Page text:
8 Simple Tips & Trick To Extend The Life Of Your Car Battery
But lots of men and women find that they have to change their car battery every 1 to 2 years.
And what can you do to prolong your vehicle’s battery life?
Well… That’s what we’ll discuss in this report.
We’ll show you why automobile batteries die early…and what you can do to prevent this from happening.
We’ll also give you 8 easy tips and techniques to maximize the life span of your car’s 12 volt battery.
The tips we’ll teach you in this article will be easy to do…and anybody will have the ability to perform these (even if you know nothing about cars or car batteries).
So let’s get started! …
First, You Should Know That Every Car Battery Lifespan Has A Limit (but most people kill their battery well before it’s time)
Even if you care for your car battery perfectly…it will still die one day.
This set lifespan is called the battery’s”Calendar Life” and it’s completely independent of how often the battery has been charged or discharged.
However, most car batteries never make it their full”Calendar Life”…
Instead, they die early due to poor maintenance and care…which you can do something about.
A Little Background About Lead Acid Batteries Before Our 8 Battery Tips and Tricks…
Lead acid batteries are the earliest, most dependable, and most widely used form of rechargeable battery in the world.
Formatting is when the battery is new and has to be used lightly.
Peak is the perfect performance stage, which we seek to maintain for as long as you can.
Decline is a slow process, but one that slowly ends in the termination of the battery.
Batteries in decline can still be used for quite a while, but must be watched.
Around this time, you can either recondition the battery or keep a close eye on it and try to replace it until a problem arises (like being unable to start your car for work).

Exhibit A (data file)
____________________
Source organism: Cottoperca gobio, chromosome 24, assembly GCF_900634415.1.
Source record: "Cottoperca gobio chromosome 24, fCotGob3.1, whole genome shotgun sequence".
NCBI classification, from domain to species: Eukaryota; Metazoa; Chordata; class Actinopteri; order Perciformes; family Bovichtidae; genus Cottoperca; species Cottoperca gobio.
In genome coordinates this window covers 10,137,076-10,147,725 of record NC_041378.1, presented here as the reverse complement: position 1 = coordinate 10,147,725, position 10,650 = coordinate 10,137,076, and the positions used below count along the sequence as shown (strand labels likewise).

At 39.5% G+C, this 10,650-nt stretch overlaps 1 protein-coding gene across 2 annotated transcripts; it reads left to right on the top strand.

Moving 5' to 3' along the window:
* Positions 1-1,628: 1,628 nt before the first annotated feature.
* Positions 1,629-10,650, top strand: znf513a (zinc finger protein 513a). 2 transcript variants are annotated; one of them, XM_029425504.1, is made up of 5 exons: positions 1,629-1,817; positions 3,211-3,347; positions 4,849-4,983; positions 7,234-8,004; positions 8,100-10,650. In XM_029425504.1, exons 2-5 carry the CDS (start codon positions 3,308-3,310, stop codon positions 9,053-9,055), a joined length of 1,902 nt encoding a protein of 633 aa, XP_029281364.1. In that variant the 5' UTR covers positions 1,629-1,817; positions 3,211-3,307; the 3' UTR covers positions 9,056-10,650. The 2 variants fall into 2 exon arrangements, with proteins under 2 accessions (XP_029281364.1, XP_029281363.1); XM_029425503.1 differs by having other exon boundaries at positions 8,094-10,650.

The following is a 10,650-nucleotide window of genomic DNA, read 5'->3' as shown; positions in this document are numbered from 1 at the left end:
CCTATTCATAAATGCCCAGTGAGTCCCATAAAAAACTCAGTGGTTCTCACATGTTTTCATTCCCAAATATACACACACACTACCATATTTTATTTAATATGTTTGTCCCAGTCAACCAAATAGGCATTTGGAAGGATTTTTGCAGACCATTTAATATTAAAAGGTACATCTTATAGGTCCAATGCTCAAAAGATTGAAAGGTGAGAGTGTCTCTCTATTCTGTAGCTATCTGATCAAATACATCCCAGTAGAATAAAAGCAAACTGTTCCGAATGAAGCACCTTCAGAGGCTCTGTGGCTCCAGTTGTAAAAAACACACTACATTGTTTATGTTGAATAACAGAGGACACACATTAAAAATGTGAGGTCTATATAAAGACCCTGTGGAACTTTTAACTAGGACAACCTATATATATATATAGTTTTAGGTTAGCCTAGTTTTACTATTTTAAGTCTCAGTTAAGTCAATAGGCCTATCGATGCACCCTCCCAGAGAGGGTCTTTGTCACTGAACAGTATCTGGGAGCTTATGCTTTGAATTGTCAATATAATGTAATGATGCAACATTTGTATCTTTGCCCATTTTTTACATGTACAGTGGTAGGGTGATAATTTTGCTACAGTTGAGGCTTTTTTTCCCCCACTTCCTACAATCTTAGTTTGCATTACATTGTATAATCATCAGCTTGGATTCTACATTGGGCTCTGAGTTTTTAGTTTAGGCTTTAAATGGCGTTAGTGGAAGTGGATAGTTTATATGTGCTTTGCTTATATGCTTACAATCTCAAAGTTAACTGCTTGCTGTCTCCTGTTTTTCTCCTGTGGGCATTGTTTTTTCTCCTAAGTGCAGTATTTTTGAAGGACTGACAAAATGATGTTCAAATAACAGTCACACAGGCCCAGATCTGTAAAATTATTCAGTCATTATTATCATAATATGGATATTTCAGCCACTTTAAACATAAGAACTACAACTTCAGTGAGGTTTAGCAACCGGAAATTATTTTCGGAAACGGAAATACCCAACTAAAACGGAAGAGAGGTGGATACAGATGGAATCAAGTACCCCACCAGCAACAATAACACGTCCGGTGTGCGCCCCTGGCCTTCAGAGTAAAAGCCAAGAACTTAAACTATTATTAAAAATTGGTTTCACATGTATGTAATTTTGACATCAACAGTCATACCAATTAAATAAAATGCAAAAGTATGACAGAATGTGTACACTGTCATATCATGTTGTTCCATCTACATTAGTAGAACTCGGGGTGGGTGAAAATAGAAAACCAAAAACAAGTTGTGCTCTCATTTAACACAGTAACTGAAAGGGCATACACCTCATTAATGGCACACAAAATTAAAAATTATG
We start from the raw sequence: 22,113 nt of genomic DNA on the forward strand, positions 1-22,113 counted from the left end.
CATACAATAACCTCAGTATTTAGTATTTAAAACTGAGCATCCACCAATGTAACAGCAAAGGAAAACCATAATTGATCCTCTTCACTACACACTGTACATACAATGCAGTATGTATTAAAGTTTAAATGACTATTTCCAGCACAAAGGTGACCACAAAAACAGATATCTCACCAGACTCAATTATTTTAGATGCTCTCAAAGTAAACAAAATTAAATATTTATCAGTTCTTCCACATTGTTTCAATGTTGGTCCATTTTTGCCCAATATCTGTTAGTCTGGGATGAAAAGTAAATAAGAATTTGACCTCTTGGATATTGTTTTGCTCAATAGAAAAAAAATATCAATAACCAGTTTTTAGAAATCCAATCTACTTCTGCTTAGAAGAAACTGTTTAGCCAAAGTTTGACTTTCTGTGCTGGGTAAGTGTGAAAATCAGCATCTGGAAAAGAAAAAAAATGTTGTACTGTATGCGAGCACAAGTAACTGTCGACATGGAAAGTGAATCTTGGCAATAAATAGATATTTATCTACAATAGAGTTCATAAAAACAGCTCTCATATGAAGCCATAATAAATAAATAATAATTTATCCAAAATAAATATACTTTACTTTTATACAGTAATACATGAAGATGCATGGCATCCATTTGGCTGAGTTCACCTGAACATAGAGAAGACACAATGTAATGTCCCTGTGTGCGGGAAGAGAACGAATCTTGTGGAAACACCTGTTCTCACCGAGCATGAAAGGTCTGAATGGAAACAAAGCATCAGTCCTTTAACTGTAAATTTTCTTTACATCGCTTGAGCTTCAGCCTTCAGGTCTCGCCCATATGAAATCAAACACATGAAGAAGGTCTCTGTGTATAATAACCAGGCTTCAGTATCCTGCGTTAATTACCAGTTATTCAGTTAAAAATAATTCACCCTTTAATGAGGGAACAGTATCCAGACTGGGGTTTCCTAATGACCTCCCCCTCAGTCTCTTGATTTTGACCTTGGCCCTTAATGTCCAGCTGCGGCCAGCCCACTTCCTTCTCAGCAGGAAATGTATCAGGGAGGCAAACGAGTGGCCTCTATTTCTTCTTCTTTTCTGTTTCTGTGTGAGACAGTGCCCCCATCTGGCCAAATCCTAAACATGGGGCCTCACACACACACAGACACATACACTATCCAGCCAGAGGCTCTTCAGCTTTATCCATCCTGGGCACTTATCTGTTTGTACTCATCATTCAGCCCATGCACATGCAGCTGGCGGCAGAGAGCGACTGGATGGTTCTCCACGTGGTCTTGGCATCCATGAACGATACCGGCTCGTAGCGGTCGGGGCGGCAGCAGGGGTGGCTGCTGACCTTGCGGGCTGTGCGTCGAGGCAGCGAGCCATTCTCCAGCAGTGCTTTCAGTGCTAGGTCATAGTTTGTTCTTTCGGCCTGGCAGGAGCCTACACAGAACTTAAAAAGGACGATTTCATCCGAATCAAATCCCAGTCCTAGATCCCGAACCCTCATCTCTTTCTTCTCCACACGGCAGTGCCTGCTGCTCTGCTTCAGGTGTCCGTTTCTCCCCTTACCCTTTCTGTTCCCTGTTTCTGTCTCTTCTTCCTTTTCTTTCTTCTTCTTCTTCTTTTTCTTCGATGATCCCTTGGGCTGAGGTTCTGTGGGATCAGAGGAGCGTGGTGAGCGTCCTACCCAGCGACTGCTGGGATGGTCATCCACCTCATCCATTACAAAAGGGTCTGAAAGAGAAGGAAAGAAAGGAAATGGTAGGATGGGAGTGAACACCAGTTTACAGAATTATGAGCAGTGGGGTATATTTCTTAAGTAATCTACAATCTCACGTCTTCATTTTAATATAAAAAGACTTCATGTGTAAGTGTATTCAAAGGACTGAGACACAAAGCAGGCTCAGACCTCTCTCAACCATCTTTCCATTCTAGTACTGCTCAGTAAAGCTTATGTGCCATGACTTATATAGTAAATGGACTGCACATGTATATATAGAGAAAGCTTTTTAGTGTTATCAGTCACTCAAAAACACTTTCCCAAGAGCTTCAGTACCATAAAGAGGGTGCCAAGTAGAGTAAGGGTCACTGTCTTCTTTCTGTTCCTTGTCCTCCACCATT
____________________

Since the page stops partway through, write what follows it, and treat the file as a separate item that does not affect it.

8 Simple Tips To Prolong The Life Of Your Car’s Lead Acid Battery
Tip 1: Do a monthly inspection of the battery terminals to make sure they’re clean and rust free. One of the initial problems most people have with their car battery is the build-up of corrosion around the terminals. Corrosion destroys the connection between the battery and the vehicle and several batteries are replaced because of a lot of corrosive build up. But often times, this can be easily treated simply by pouring a small quantity of Cola or a DIY anti-corrosion paste (one part water to three parts baking soda) within the corroded areas.
The acidity in the Cola or the alkaline properties in the DIY anti-corrosion paste will consume the corrosion away. After the corrosion is gone, use a clean damp rag or sponge to clean up the remaining residue and moisture.
Tip 2: Don’t operate any car accessories (lights, radio, or electronics) before turning on the car ignition and driving the vehicle. When the vehicle is on, the car alternator generates electricity and charges the car battery after the battery has a voltage drop. But if the car isn’t on, and you are using the car’s electronics, you are simply relying on the car battery to power those electronics.
This is damaging to the car battery because car batteries are not meant for this type of use.
Rather, car batteries are meant to offer a sudden burst of electricity for ignition. They are not made to offer prolonged power for electronics and other devices (that is what a deep cycle lead acid battery would be for). Using your car battery for a battery that powers electronics, rather than a battery that just provides you a burst of electricity for ignition, will damage the battery and greatly shorten it’s lifespan if it’s repeatedly used in this fashion. So avoid operating any car accessories or electronics while the vehicle is off.